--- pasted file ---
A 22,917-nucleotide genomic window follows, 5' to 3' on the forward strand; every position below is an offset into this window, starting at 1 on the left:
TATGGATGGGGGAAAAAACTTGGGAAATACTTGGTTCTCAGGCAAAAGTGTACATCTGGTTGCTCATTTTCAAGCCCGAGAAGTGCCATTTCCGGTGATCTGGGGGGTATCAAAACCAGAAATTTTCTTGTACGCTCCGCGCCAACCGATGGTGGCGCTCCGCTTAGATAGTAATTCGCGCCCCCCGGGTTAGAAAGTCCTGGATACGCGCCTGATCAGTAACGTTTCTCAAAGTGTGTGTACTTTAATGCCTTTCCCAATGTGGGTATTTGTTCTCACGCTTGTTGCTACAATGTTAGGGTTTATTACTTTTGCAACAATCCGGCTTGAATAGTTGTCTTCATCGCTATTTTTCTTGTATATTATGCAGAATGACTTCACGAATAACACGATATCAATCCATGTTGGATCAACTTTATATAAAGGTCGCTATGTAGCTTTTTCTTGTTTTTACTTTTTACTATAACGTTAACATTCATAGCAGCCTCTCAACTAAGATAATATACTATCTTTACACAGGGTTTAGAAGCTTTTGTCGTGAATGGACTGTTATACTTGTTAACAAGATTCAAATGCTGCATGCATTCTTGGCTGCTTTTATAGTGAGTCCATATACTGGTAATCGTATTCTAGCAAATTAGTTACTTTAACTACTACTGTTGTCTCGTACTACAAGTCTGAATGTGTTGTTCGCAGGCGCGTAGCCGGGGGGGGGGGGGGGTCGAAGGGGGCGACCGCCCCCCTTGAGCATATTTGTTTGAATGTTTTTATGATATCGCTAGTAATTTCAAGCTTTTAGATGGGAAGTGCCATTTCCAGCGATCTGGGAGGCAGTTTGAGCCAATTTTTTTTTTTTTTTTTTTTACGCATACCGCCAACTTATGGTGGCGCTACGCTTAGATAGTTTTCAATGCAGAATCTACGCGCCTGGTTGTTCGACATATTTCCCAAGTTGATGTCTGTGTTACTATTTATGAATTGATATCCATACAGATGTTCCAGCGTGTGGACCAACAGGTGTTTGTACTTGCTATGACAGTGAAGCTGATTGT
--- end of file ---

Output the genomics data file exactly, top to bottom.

A 22,917-nucleotide genomic window follows, 5' to 3' on the forward strand; every position below is an offset into this window, starting at 1 on the left:
TATGGATGGGGGAAAAAACTTGGGAAATACTTGGTTCTCAGGCAAAAGTGTACATCTGGTTGCTCATTTTCAAGCCCGAGAAGTGCCATTTCCGGTGATCTGGGGGGTATCAAAACCAGAAATTTTCTTGTACGCTCCGCGCCAACCGATGGTGGCGCTCCGCTTAGATAGTAATTCGCGCCCCCCGGGTTAGAAAGTCCTGGATACGCGCCTGATCAGTAACGTTTCTCAAAGTGTGTGTACTTTAATGCCTTTCCCAATGTGGGTATTTGTTCTCACGCTTGTTGCTACAATGTTAGGGTTTATTACTTTTGCAACAATCCGGCTTGAATAGTTGTCTTCATCGCTATTTTTCTTGTATATTATGCAGAATGACTTCACGAATAACACGATATCAATCCATGTTGGATCAACTTTATATAAAGGTCGCTATGTAGCTTTTTCTTGTTTTTACTTTTTACTATAACGTTAACATTCATAGCAGCCTCTCAACTAAGATAATATACTATCTTTACACAGGGTTTAGAAGCTTTTGTCGTGAATGGACTGTTATACTTGTTAACAAGATTCAAATGCTGCATGCATTCTTGGCTGCTTTTATAGTGAGTCCATATACTGGTAATCGTATTCTAGCAAATTAGTTACTTTAACTACTACTGTTGTCTCGTACTACAAGTCTGAATGTGTTGTTCGCAGGCGCGTAGCCGGGGGGGGGGGGGGGTCGAAGGGGGCGACCGCCCCCCTTGAGCATATTTGTTTGAATGTTTTTATGATATCGCTAGTAATTTCAAGCTTTTAGATGGGAAGTGCCATTTCCAGCGATCTGGGAGGCAGTTTGAGCCAATTTTTTTTTTTTTTTTTTTTACGCATACCGCCAACTTATGGTGGCGCTACGCTTAGATAGTTTTCAATGCAGAATCTACGCGCCTGGTTGTTCGACATATTTCCCAAGTTGATGTCTGTGTTACTATTTATGAATTGATATCCATACAGATGTTCCAGCGTGTGGACCAACAGGTGTTTGTACTTGCTATGACAGTGAAGCTGATTGT